"U.S. EPA's long-awaited study of formaldehyde's toxicity got panned today by a National Academy of Sciences' panel that sharply disagreed with the agency's conclusions and declared the effort in need of 'substantial revision.'"
It looks like political pressure from the coal industry and Rep. Nick Rahall (D-WV) has caused the Obama White House Office of Management and Budget to intervene to stop the Obama EPA's efforts to limit environmental damage from mountaintop removal mining.
"The Maine House of Representatives on Thursday overwhelmingly endorsed banning the chemical bisphenol-A from children's products such as sippy cups and baby bottles."
"The House of Representatives passed legislation on Thursday that would stop the Environmental Protection Agency from regulating emissions of gases blamed for warming the planet, a day after the Senate rejected similar legislation."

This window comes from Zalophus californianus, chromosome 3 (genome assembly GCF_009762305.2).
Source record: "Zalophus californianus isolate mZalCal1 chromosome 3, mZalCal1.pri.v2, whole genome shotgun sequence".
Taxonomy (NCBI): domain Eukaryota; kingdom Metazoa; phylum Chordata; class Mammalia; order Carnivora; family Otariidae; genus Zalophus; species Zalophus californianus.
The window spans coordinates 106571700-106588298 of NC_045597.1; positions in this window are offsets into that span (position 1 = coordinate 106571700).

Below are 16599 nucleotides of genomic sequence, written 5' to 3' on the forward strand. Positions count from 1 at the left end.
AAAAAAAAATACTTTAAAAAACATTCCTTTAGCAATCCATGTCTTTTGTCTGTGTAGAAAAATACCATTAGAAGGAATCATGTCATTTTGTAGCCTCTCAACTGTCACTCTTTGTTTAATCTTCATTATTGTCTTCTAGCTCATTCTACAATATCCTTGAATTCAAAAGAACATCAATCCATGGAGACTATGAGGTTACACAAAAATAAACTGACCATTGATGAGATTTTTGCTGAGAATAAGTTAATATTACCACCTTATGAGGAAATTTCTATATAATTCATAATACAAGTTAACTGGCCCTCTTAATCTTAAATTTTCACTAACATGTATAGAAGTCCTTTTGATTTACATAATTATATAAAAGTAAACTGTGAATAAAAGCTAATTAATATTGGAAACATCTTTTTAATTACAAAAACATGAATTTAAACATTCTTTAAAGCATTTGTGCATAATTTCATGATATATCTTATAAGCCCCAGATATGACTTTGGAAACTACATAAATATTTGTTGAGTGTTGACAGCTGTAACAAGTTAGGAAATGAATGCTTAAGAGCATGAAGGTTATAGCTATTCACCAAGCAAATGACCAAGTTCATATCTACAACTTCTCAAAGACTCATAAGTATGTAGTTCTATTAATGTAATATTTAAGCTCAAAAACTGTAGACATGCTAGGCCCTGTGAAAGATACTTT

"A shutdown would cut short a key NASA field campaign to survey Arctic land and sea ice, and a larger project it is part of. The measure now funding federal operations expires on April 8."
"A long-term Republican budget plan released this week by Representative Paul Ryan of Wisconsin calls for drastic cuts in federal spending on energy research and development and for the outright elimination of subsidies and tax breaks for wind, solar power and other alternative energy technologies."
On a 50-50 vote, the Senate Wednesday night rejected an effort to strip EPA of its legal authority to regulate greenhouse gases, as well as several weaker alternatives. The efforts were supported by Republicans and some coal-state Democrats. The House may act on similar legislation today.
If stalemated budget talks lead to a federal government shutdown, one of the most visible impacts would be the closing of National Parks.
"In case there was any doubt, the White House on Tuesday issued a formal statement opposing a bill now before the House that would bar the Environmental Protection Agency from regulating greenhouse gases for the purpose of combating climate change." The House could pass it as soon as Wednesday, April 6.
Five top executives at Transocean, the company that owned the Deepwater Horizon drilling rig that exploded and sank in the Gulf of Mexico, gave up some $250,000 of the $898,282 in bonuses they received this month. The firm had been criticized for claiming a "best year" in safety of operations after 11 people died on the rig. One quarter of the bonus amount was explicitly tied to safety.